Cape Town - It was a race against time from the moment 20 pilot whales beached in Noordhoek and residents and rescue teams scrambled to save the animals’ lives.
But the day ended in despair after nine of the creatures were put down and five others died of natural causes. One whale swam off through the surf during the early morning.
The whales were stranded on Noordhoek Beach in the early morning, but by the time rescuers arrived, four of the whales were already dead.
By 10am, crowds were clumped around the bodies of the remaining beached whales, desperately splashing the dying creatures with buckets of cold seawater and guarding their blow holes from the strong winds which whipped sand across the beach.
“Don’t you have an injection or something to calm the whales down?” a resident begged one of the numerous sea rescue teams.
But while the public – turning out in their droves – had not given up hope, the City Disaster Management spokesman, Wilfred Solomons-Johannes, painted a bleak picture of the animals’ future at the scene.
He said the majority of the whales were in a critical condition.
The way the creatures were positioned on the sand was crushing their lungs, slowly suffocating them.
He said returning the animals to the surf would not help because they would probably run aground again.
An on-site city-appointed vet had declared the best, most humane and viable option was to put down most of the whales using a rifle.
“There is nothing else we can do,” said Solomons-Johannes.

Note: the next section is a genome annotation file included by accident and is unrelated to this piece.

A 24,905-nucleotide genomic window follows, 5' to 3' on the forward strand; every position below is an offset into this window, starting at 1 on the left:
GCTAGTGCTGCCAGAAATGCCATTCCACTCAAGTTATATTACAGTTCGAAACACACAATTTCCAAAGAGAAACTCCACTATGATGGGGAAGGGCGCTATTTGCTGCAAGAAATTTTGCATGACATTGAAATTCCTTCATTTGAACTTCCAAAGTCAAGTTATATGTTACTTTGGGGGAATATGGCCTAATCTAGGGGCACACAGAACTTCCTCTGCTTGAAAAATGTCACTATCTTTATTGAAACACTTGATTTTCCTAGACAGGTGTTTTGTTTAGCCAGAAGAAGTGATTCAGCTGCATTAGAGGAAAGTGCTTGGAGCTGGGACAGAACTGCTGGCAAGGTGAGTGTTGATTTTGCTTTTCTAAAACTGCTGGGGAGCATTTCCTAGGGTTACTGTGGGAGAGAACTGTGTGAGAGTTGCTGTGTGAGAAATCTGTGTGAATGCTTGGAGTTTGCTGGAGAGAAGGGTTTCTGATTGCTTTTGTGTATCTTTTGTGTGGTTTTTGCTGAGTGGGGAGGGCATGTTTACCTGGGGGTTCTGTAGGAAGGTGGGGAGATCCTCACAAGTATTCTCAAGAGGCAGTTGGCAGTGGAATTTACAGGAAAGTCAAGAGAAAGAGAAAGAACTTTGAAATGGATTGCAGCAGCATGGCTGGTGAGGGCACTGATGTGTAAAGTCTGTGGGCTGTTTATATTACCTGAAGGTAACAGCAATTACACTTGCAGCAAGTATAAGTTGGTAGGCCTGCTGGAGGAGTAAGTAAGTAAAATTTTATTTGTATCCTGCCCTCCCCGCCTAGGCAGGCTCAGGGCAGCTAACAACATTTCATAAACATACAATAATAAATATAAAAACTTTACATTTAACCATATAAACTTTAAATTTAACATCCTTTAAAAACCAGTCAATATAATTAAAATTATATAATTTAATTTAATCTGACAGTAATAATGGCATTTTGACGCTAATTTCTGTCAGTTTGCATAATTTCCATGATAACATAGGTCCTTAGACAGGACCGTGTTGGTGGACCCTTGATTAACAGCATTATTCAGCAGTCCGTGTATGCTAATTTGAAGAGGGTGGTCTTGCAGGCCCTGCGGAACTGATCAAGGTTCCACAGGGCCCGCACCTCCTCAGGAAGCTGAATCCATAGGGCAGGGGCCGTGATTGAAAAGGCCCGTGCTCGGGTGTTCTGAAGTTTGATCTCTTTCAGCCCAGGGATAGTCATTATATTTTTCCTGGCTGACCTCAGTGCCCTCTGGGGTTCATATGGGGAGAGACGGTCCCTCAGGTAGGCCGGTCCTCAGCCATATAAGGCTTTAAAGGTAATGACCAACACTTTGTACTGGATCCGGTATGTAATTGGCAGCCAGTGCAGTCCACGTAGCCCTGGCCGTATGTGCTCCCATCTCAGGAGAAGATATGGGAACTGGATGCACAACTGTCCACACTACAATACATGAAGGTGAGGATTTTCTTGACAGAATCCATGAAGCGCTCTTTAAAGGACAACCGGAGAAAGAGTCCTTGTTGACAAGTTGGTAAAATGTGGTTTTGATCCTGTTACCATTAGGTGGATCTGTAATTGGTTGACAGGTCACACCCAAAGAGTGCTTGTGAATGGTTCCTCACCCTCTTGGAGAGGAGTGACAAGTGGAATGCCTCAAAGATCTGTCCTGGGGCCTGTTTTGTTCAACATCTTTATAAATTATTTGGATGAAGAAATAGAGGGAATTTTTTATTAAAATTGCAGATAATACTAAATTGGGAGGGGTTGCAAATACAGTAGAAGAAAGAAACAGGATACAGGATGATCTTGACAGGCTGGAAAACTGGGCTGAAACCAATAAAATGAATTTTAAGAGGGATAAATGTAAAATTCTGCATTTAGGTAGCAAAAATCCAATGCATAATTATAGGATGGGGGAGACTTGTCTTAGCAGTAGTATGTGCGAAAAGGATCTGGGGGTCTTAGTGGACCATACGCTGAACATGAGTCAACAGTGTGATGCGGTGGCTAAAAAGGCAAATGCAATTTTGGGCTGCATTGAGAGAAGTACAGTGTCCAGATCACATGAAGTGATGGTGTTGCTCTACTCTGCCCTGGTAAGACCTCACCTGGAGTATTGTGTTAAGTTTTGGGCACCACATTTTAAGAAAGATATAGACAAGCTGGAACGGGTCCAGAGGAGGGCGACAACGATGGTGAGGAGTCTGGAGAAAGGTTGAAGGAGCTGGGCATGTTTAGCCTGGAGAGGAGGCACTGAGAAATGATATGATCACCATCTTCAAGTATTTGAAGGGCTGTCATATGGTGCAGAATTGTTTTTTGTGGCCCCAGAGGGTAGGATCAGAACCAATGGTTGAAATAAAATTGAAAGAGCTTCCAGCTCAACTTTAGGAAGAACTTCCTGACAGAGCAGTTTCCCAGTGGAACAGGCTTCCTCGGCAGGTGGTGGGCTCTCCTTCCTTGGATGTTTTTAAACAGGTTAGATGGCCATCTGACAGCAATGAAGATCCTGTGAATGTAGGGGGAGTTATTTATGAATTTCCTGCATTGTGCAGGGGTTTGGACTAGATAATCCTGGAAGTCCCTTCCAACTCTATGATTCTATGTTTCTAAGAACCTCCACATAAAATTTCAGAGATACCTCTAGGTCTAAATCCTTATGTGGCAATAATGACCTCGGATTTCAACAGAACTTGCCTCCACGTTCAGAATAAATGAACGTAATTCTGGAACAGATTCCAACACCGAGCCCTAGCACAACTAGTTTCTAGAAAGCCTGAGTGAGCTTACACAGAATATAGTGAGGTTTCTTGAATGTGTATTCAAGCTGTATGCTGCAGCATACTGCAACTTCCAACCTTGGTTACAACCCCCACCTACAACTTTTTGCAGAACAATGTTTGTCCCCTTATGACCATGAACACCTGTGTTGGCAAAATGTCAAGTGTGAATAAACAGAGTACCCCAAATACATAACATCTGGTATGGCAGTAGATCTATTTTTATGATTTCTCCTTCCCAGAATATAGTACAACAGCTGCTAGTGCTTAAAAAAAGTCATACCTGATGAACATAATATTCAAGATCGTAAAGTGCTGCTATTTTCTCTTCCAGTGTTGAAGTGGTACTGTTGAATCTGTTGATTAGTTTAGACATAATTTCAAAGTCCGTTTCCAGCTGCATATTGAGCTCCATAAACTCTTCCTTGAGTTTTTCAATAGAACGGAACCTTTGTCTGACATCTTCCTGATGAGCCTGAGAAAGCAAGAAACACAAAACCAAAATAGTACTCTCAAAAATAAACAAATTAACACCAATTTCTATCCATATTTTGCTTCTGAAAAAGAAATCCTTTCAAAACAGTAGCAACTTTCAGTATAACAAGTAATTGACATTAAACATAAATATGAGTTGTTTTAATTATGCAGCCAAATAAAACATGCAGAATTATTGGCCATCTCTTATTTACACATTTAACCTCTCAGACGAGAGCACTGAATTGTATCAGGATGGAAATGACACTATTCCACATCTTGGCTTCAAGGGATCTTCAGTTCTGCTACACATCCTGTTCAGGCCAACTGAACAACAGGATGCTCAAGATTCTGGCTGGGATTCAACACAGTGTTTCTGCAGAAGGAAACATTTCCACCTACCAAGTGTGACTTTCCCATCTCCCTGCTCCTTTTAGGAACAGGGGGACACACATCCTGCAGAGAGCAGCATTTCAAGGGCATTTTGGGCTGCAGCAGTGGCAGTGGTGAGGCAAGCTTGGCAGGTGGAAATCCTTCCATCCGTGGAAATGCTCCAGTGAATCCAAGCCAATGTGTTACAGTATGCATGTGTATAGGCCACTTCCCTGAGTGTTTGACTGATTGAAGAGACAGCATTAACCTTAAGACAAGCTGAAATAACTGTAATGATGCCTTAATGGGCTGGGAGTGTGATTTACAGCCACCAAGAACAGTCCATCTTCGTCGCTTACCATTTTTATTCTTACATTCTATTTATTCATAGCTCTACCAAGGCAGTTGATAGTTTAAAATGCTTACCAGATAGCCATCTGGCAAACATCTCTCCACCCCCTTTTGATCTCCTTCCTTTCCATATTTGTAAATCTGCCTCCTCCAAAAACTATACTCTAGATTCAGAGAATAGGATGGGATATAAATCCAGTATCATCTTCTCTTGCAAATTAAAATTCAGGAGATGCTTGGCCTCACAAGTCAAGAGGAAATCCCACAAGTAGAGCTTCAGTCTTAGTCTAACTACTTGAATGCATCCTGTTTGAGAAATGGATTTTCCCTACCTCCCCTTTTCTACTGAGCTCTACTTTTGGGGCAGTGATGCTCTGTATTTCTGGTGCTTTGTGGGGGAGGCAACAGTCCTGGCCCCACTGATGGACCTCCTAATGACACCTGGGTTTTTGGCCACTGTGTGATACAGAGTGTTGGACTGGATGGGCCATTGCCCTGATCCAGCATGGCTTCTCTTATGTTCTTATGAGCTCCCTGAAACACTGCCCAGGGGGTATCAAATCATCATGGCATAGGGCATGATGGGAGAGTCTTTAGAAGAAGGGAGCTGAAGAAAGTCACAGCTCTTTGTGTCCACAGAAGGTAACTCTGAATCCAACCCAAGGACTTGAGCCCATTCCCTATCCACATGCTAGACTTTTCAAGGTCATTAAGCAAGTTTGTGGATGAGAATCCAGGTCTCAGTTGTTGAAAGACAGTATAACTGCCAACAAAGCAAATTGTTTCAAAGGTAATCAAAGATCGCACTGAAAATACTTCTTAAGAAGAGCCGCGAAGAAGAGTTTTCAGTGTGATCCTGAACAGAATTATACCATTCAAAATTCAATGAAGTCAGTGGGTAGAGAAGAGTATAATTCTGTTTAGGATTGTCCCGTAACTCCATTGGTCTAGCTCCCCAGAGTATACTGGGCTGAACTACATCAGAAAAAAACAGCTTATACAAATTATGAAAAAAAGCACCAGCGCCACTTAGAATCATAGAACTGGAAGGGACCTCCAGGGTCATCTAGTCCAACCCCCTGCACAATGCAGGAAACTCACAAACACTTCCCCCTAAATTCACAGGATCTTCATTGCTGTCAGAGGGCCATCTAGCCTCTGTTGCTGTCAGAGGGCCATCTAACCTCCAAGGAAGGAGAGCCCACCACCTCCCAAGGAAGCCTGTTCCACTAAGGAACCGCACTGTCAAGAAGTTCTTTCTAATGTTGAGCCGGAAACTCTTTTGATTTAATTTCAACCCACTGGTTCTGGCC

But the decision did not sit well with the most of the civilian volunteers, some of whom had been on the beach looking after the whales for almost five hours.
Ashley Taylor, 13, had been on the beach since 8am tending to a small calf that was part of the herd.
“The whale was fine, she was perfect. There was nothing wrong with her,” she said, choking back tears.
“I can’t believe they are doing this.”
Taylor’s mother, Nicky, said she felt she had been deceived.
When she arrived at the beach with her daughter they were told to help move the whales further up so they could be taken away to be treated and released.
“I was shocked to hear they were going to be put down.”
Lesley Rochat, executive director for Afrioceans Conservation Alliance, said the decision to put down the whales was premature.
“As always the decision to put them down was made too quickly. I think a lot more of these (whales) could be saved.”
There were shouts of outrage as metro police began to order people off the beach. Some angry volunteers refused to leave.
“They want us to move so we don’t see them shoot the whales,” shouted conservationist Trevor Hutton.
A crowd of angry volunteers began to chant: “Don’t kill the whales,” but metro police continued to chase people from the beach.
By 3pm, none of the animals had been put down.
By 5pm, the remaining nine whales on Long Beach were put down as loaders got into position to move them.
Some of the healthier whales were loaded on to the backs of trailers to be taken to the Simon’s Town naval base, where they were released.
National Sea Rescue Institute spokesman Craig Lambinon said five whales were eventually taken from the beach and released just outside Simon’s Town.
“One of them has already rebeached in Simonstown," Lambinon said later.
"It is still alive and we are trying to save that one but its health has also deteriorated quite substantially."
"At last sight at around 7pm they (the rest) were witnessed by following boats to be swimming strongly in False Bay."
Cape Argus, Sapa